Sun Damage, Melasma and Skin Discoloration: A Rising Epidemic

The changes in skin texture, color and appearance brought about by aging are all too familiar: wrinkles, patches of hyperpigmentation in places and loss of pigment in others, areas of purpura caused by broken blood vessels, keratoses, broken capillaries and skin tags.  These changes are associated with changes in skin function.  Skin elasticity decreases, the protective barrier function becomes compromised, skin builds layers of dead skin cells and loses its healthy glow and pores enlarge.  To top it all off, pigmentation disorders and Melasma increase.

Understanding Melasma


Melasma is a chronic condition that primarily affects healthy women of childbearing age.  It is believed that a combination of sun exposure, hormones and genetic susceptibility lead to the development of the characteristic blotchy skin associated with Melasma.  Traditionally, its treatment has been based on four distinctly different, but interrelated modalities:

  1. Avoidance of UV exposure;
  2. Topical regulation of melanocytic activity;
  3. Selective light-based and laser-based photothermolysis of melanocytes or melanin; and
  4. Chemical or mechanical exfoliation.

Before starting any type of protocol to lighten the skin, it is important to understand the primary causes of most hyperpigmentation: unprotected sun exposure and glycation.  What is glycation, you ask? Glycation is a physiological reaction that takes place in the body when simple sugar molecules such as fructose or glucose become attached to proteins or lipid fats without the moderation of an enzyme, which results in the formation of rogue molecules known as advanced glycation end products (AGEs).  This leads to a number of heath problems, including skin discoloration and inflammation.

Much of what is known about glycation’s ill effects comes from diabetes research: The connective-tissue damage and chronic inflammation resulting from diabetics’ sustained high blood sugar can lead to debilitating conditions, such as cataracts, Alzheimer’s, vascular tightening, and diseases of the pancreas and liver.  Simply put – SUGAR is enemy #1!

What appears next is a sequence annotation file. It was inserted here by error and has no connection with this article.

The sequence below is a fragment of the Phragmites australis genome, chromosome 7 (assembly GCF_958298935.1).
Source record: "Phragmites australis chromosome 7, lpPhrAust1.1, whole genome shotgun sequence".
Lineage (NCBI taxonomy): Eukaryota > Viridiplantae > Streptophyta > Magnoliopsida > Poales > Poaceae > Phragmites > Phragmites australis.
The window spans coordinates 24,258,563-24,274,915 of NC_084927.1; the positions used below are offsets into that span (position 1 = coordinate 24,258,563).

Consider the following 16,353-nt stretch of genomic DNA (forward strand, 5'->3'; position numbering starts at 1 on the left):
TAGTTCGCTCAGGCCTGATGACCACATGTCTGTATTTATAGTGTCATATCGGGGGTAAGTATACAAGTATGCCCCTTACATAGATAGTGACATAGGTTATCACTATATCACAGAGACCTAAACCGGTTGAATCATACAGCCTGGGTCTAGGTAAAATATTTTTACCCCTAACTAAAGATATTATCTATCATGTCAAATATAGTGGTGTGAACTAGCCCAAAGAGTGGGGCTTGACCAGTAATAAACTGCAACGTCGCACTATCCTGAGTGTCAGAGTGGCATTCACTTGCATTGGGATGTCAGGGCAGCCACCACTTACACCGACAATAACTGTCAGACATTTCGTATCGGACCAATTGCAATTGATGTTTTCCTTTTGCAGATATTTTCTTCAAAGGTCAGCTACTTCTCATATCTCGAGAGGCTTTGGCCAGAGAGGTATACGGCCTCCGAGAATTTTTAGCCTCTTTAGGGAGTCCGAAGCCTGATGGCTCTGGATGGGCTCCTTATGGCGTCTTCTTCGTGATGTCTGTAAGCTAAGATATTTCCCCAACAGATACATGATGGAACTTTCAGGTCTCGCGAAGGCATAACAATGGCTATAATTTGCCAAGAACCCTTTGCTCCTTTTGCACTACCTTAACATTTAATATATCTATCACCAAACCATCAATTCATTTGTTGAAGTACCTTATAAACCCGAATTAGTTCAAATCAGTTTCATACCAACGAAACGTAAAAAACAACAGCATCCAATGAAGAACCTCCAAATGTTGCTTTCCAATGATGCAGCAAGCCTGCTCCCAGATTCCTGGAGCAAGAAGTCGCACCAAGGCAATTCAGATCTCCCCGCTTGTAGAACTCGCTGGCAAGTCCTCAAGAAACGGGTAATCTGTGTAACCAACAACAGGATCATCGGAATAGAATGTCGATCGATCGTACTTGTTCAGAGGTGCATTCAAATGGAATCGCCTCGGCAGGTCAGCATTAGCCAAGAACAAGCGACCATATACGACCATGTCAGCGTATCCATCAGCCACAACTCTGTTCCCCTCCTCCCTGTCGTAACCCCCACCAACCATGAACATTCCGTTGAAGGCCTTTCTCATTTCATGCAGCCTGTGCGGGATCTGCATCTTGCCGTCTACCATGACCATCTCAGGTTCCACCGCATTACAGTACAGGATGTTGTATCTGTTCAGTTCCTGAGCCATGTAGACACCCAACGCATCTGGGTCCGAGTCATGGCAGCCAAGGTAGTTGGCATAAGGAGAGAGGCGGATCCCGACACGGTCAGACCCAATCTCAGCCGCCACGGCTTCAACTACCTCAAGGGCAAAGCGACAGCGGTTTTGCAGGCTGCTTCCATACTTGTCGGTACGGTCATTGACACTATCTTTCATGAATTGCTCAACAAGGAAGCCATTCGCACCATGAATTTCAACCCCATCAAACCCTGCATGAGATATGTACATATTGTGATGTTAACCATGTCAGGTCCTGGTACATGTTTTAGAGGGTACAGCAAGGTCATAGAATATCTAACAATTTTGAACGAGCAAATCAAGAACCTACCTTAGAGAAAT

The following ingredients are healthy AND very effective alternatives to synthetic hydroquinone. Be sure to look for them on your product labels:

N-Acetyl Glucosomine: N-acetyl glucosamine (NAG) is an amino sugar that is a precursor to hyaluronic acid and is found throughout nature and human tissues.  Its de-pigmenting ability originates from the inhibition of tyrosinase glycosylation, a step necessary in the production of melanin.

Niacinimide: Niacinamide is a biologically active form of niacin (vitamin B3) found widely in many root vegetables and yeasts.  Niacinamide has several proposed medicinal applications in the skin including anti-inflammation, prevention of photo-immunosuppression and increased intercellular lipid synthesis.

Arbutin: Derived from the leaves of blueberry, bearberry, cranberry, mulberry shrubs, or from certain genus of pear, arbutin contains the natural form of hydroquinone, which will inhibit the production of melanin by the skin.